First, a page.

Any restriction on religion in the public square looks a lot like how the Soviet Union started out, and as the Left has consistently ignored the persecution of Christians across the globe, the connection is really hard not to make.
I assume that I'm just not participating in the sort of social situations that you are, and that accounts for my never having been told that. Seriously, what sort of situations are you in where someone is telling you that you're going to "burn in Hell?" Are you trolling Evangelical Christian internet forums or something?
Jesus tortured, killed, and imprisoned people for their religious beliefs?
In the opinion of the apostles, and of nearly every Christian scholar from that time until the Republican party takeover of the Church starting in the 1960s, the vast majority of the holiness code, all of the weird little nitpicky details, was not a set of universal laws for all people for all time but a very specific set of laws for a very specific group of people (Jews) in a very specific place (Palestine) during a very specific time (the transition from nomadic tribes to agricultural kingdom).
I must be missing something. I don't understand what you're linking to there.
Are you talking to me, or to some other "you?"
Asserting that, for example, "the Democratic Party is no more Socialist than Jesus was" (though inaccurate given that the Democratic party is a political movement while Jesus was, for the most part, unconcerned with governmental structure) is a very different statement than "Jesus was a Communist." If you are the one making the assertion, it is preposterous to defend it as accurate by saying that it's just as accurate as the completely-inaccurate statements of your opponent.
Saying that Jesus is a communist (small C) seems as accurate as claiming that Republicans are a bunch of satanists (small S - the Church of Satan actually has little to do with Satan - CoS doctrine is generally anti-secular-humanist atheism).
Exactly - in fact, it's the glee that's wrong about it, I think. And this is an important point – one that people seem to miss all the time. A lot of people nowadays seem to resent religion because it speaks of punishments on a grand scale like hell – they resent it that Christians tell them that they might be going to hell, because they think that that's judgmental and condescending. And it can be – in fact, the precise phrase "you're going to hell" is almost always said with condescension.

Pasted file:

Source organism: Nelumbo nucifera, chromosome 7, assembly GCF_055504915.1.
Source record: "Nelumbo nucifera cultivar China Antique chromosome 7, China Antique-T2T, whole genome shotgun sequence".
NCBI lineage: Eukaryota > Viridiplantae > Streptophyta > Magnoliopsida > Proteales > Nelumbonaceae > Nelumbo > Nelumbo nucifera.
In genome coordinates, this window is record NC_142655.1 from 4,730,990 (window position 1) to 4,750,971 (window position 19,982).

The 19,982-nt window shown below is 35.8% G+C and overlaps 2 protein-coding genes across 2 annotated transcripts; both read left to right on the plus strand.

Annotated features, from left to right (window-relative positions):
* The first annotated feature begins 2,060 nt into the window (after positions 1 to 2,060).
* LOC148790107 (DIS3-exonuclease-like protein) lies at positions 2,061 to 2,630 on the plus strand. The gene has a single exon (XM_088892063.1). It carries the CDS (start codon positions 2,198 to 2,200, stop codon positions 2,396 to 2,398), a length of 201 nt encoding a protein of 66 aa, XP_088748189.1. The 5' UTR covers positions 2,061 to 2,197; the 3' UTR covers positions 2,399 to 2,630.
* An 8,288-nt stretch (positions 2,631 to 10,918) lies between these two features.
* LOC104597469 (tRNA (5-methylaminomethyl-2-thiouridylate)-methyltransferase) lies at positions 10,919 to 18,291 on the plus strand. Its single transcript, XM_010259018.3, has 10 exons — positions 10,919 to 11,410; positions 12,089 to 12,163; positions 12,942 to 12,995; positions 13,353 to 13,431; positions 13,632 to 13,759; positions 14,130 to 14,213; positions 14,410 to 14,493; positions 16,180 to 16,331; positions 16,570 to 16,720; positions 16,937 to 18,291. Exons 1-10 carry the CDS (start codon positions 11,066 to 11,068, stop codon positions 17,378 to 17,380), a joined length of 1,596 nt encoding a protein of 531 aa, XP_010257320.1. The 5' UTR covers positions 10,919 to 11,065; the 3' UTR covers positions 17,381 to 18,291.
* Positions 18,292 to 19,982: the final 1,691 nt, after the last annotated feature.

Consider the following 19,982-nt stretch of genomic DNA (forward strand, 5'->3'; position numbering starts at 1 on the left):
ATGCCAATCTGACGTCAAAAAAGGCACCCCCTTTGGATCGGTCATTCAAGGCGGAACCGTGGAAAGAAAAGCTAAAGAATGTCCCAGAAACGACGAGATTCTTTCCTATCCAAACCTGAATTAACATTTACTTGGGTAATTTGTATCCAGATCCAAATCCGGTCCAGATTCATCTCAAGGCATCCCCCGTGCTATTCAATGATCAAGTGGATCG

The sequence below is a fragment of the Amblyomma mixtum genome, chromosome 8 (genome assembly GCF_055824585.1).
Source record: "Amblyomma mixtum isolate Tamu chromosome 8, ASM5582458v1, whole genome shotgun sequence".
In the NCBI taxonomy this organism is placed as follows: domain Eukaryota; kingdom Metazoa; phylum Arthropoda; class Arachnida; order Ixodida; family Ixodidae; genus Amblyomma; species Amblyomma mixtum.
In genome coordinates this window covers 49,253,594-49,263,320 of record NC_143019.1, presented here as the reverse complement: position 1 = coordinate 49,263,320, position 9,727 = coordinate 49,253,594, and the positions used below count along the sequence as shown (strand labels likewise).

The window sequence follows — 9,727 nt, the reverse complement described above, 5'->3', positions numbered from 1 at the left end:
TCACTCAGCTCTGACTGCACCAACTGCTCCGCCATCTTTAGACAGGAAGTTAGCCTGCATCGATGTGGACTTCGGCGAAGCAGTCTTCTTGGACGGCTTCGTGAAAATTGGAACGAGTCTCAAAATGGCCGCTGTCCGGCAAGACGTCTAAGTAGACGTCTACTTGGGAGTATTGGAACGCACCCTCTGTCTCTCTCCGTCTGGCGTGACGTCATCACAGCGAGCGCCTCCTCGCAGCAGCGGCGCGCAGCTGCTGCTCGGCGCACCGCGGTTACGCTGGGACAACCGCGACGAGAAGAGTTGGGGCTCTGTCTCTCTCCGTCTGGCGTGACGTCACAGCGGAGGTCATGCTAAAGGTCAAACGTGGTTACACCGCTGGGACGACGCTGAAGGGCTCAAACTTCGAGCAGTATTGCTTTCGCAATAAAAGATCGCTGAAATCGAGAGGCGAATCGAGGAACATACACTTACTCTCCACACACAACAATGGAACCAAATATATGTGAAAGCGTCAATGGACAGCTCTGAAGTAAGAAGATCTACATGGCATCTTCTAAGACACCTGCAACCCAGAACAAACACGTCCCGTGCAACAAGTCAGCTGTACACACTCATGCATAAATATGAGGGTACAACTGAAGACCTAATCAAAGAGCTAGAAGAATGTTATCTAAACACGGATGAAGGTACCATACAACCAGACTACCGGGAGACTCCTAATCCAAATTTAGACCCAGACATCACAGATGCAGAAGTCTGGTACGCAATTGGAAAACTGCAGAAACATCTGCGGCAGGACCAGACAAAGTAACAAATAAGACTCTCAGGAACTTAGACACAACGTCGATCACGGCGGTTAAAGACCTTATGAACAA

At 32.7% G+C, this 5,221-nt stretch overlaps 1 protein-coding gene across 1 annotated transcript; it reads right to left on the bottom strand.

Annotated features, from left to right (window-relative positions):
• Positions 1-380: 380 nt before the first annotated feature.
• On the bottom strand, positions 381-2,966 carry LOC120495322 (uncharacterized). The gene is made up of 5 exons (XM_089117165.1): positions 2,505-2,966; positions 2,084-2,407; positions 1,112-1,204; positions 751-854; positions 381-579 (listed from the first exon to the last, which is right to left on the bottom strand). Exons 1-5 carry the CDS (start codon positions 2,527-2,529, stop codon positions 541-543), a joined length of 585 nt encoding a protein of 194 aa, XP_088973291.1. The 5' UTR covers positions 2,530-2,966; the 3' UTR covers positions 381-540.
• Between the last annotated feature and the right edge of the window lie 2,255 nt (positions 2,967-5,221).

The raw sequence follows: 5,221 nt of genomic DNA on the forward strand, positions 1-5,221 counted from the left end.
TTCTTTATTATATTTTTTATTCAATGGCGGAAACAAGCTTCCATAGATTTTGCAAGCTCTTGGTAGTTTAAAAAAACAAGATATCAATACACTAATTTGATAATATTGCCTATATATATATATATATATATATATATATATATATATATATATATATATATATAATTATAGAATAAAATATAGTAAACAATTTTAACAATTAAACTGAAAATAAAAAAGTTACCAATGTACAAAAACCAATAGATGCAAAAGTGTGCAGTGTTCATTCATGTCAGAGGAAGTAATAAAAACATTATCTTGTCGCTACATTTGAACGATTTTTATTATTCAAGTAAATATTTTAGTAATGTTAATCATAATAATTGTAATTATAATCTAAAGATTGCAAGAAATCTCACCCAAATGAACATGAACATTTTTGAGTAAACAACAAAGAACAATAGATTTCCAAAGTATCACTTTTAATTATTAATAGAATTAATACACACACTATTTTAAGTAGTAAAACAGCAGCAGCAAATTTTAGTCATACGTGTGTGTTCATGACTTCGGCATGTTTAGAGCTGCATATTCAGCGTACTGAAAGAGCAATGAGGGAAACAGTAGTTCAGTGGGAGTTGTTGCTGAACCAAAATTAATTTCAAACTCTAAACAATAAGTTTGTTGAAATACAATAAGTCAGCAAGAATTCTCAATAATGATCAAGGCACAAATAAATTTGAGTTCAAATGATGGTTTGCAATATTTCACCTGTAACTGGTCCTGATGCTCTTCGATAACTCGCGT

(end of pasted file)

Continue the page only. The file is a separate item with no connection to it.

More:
Here's another way to tell that much of modern Christianity has nothing to do with Christ, and everything to do with money: I have yet to meet a Christian, in person, who knows of the only time Christ displayed his anger.
Yeah, but you can say the same about the Bible.
But to me, Hicks is fighting ignorance with ignorance. To the extent that his critiques have merits, they are borrowed from faithful Christians who have spent their lives in submission and dialogue with the Bible and in community with others who are doing the same.
This is true of any community or tradition of inquiry. Try to read modern physics without real physicists giving you context and you get Time Cube Guy. Try to read the Bible without the tradition of people who have been wrestling with it for 2000 years and some of what you get is the worst parts of fundamentalism that Hicks rails against, and some of what you get is the stuff Hicks is saying.
I could point to references to the practice in Paul's letters (written decades before the gospels) as well as in Acts. But I'm not going to say, "Here's my Bible verse that proves I'm right." I'm not going to pretend that the details of Christian practice make sense to someone who has rejected their premises.